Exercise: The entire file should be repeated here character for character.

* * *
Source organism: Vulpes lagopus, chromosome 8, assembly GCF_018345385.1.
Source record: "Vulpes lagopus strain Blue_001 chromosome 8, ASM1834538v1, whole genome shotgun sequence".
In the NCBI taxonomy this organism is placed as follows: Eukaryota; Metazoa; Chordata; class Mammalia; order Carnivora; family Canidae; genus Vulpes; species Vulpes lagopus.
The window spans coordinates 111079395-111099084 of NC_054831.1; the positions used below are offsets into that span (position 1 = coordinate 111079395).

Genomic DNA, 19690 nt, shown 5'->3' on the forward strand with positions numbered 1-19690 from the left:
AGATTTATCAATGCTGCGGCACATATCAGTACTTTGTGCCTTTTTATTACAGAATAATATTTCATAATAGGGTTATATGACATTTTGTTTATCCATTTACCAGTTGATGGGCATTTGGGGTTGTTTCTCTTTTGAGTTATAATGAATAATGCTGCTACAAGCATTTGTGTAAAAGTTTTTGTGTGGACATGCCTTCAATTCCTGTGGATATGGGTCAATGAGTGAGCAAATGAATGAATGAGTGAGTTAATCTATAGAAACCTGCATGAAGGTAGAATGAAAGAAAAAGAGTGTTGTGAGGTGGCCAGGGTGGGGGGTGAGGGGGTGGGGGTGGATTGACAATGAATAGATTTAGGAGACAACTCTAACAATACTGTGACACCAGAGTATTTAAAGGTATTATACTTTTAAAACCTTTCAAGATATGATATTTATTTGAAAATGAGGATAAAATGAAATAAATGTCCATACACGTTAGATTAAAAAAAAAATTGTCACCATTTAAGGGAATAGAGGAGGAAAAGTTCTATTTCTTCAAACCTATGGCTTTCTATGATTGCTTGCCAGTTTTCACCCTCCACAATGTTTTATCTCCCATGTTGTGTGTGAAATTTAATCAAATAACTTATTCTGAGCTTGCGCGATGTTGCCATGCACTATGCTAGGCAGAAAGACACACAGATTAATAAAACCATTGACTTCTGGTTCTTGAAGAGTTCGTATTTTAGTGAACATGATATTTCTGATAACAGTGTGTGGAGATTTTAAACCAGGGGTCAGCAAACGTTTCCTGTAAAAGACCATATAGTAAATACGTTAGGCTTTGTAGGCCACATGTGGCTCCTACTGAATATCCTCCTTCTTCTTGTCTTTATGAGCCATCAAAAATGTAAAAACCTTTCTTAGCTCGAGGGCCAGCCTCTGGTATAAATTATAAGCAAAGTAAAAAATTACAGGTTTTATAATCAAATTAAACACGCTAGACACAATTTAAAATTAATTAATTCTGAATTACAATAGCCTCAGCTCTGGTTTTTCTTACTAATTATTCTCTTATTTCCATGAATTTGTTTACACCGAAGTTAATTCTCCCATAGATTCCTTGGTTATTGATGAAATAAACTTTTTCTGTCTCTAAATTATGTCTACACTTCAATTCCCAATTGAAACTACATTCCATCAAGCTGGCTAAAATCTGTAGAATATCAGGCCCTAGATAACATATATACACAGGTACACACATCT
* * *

Source organism: Vulpes lagopus, chromosome 8, assembly GCF_018345385.1.
Source record: "Vulpes lagopus strain Blue_001 chromosome 8, ASM1834538v1, whole genome shotgun sequence".
In the NCBI taxonomy this organism is placed as follows: Eukaryota; Metazoa; Chordata; class Mammalia; order Carnivora; family Canidae; genus Vulpes; species Vulpes lagopus.
The window spans coordinates 111079395-111099084 of NC_054831.1; the positions used below are offsets into that span (position 1 = coordinate 111079395).

Genomic DNA, 19690 nt, shown 5'->3' on the forward strand with positions numbered 1-19690 from the left:
AGATTTATCAATGCTGCGGCACATATCAGTACTTTGTGCCTTTTTATTACAGAATAATATTTCATAATAGGGTTATATGACATTTTGTTTATCCATTTACCAGTTGATGGGCATTTGGGGTTGTTTCTCTTTTGAGTTATAATGAATAATGCTGCTACAAGCATTTGTGTAAAAGTTTTTGTGTGGACATGCCTTCAATTCCTGTGGATATGGGTCAATGAGTGAGCAAATGAATGAATGAGTGAGTTAATCTATAGAAACCTGCATGAAGGTAGAATGAAAGAAAAAGAGTGTTGTGAGGTGGCCAGGGTGGGGGGTGAGGGGGTGGGGGTGGATTGACAATGAATAGATTTAGGAGACAACTCTAACAATACTGTGACACCAGAGTATTTAAAGGTATTATACTTTTAAAACCTTTCAAGATATGATATTTATTTGAAAATGAGGATAAAATGAAATAAATGTCCATACACGTTAGATTAAAAAAAAAATTGTCACCATTTAAGGGAATAGAGGAGGAAAAGTTCTATTTCTTCAAACCTATGGCTTTCTATGATTGCTTGCCAGTTTTCACCCTCCACAATGTTTTATCTCCCATGTTGTGTGTGAAATTTAATCAAATAACTTATTCTGAGCTTGCGCGATGTTGCCATGCACTATGCTAGGCAGAAAGACACACAGATTAATAAAACCATTGACTTCTGGTTCTTGAAGAGTTCGTATTTTAGTGAACATGATATTTCTGATAACAGTGTGTGGAGATTTTAAACCAGGGGTCAGCAAACGTTTCCTGTAAAAGACCATATAGTAAATACGTTAGGCTTTGTAGGCCACATGTGGCTCCTACTGAATATCCTCCTTCTTCTTGTCTTTATGAGCCATCAAAAATGTAAAAACCTTTCTTAGCTCGAGGGCCAGCCTCTGGTATAAATTATAAGCAAAGTAAAAAATTACAGGTTTTATAATCAAATTAAACACGCTAGACACAATTTAAAATTAATTAATTCTGAATTACAATAGCCTCAGCTCTGGTTTTTCTTACTAATTATTCTCTTATTTCCATGAATTTGTTTACACCGAAGTTAATTCTCCCATAGATTCCTTGGTTATTGATGAAATAAACTTTTTCTGTCTCTAAATTATGTCTACACTTCAATTCCCAATTGAAACTACATTCCATCAAGCTGGCTAAAATCTGTAGAATATCAGGCCCTAGATAACATATATACACAGGTACACACATCT